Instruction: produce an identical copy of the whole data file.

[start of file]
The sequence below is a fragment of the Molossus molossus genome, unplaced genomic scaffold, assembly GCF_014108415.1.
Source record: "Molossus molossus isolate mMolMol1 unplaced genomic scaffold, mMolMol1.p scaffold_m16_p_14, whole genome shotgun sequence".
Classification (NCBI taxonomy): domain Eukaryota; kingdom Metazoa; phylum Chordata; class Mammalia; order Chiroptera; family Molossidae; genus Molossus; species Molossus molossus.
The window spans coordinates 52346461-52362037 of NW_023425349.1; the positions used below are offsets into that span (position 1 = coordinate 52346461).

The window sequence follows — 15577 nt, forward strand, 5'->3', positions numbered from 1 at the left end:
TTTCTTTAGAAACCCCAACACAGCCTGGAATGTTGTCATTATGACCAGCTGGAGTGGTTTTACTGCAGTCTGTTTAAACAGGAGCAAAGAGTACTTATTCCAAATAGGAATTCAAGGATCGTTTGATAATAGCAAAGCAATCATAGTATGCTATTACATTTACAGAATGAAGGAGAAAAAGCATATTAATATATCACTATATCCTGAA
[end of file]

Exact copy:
The sequence below is a fragment of the Molossus molossus genome, unplaced genomic scaffold, assembly GCF_014108415.1.
Source record: "Molossus molossus isolate mMolMol1 unplaced genomic scaffold, mMolMol1.p scaffold_m16_p_14, whole genome shotgun sequence".
Classification (NCBI taxonomy): domain Eukaryota; kingdom Metazoa; phylum Chordata; class Mammalia; order Chiroptera; family Molossidae; genus Molossus; species Molossus molossus.
The window spans coordinates 52346461-52362037 of NW_023425349.1; the positions used below are offsets into that span (position 1 = coordinate 52346461).

The window sequence follows — 15577 nt, forward strand, 5'->3', positions numbered from 1 at the left end:
TTTCTTTAGAAACCCCAACACAGCCTGGAATGTTGTCATTATGACCAGCTGGAGTGGTTTTACTGCAGTCTGTTTAAACAGGAGCAAAGAGTACTTATTCCAAATAGGAATTCAAGGATCGTTTGATAATAGCAAAGCAATCATAGTATGCTATTACATTTACAGAATGAAGGAGAAAAAGCATATTAATATATCACTATATCCTGAA